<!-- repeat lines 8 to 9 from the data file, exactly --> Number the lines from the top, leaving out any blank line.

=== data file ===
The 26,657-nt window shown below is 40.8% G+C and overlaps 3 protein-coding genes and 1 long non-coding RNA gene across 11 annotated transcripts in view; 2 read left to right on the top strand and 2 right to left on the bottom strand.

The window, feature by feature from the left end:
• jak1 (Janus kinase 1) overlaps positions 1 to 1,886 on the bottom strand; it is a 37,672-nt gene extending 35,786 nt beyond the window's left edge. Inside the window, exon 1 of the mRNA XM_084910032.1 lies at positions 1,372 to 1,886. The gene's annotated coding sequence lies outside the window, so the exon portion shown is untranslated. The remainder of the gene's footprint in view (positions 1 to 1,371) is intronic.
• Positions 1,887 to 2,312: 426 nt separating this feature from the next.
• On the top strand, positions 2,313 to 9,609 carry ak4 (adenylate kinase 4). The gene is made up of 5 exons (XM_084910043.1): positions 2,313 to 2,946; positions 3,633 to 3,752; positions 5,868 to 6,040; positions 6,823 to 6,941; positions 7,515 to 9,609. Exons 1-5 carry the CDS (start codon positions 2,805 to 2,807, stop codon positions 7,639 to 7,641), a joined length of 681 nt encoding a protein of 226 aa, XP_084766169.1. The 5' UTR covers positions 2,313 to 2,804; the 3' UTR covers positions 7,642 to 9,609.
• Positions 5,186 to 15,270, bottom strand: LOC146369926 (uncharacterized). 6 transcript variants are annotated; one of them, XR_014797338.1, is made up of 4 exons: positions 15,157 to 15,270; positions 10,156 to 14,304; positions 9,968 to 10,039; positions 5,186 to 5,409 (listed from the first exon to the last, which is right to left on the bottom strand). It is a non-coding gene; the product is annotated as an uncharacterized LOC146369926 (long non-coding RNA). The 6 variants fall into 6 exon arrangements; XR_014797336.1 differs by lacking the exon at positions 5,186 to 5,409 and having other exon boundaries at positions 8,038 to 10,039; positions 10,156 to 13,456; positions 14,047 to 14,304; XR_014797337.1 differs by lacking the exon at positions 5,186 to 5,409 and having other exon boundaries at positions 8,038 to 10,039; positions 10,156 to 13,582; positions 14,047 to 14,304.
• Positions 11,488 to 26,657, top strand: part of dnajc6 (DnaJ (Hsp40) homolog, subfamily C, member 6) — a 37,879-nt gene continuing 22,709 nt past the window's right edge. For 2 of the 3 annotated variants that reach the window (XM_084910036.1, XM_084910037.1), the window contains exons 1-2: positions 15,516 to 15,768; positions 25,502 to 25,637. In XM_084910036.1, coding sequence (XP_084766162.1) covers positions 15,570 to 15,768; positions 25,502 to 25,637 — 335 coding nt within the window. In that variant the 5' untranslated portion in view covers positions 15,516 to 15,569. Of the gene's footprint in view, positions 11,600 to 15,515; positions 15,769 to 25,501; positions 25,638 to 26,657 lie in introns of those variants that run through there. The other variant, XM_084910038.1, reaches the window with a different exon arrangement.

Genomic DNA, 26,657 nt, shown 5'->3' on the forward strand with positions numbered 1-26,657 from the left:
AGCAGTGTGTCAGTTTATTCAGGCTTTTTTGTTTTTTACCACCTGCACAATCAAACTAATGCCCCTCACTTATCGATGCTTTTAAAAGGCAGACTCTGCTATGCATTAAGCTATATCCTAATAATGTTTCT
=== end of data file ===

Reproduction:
Genomic DNA, 26,657 nt, shown 5'->3' on the forward strand with positions numbered 1-26,657 from the left:
AGCAGTGTGTCAGTTTATTCAGGCTTTTTTGTTTTTTACCACCTGCACAATCAAACTAATGCCCCTCACTTATCGATGCTTTTAAAAGGCAGACTCTGCTATGCATTAAGCTATATCCTAATAATGTTTCT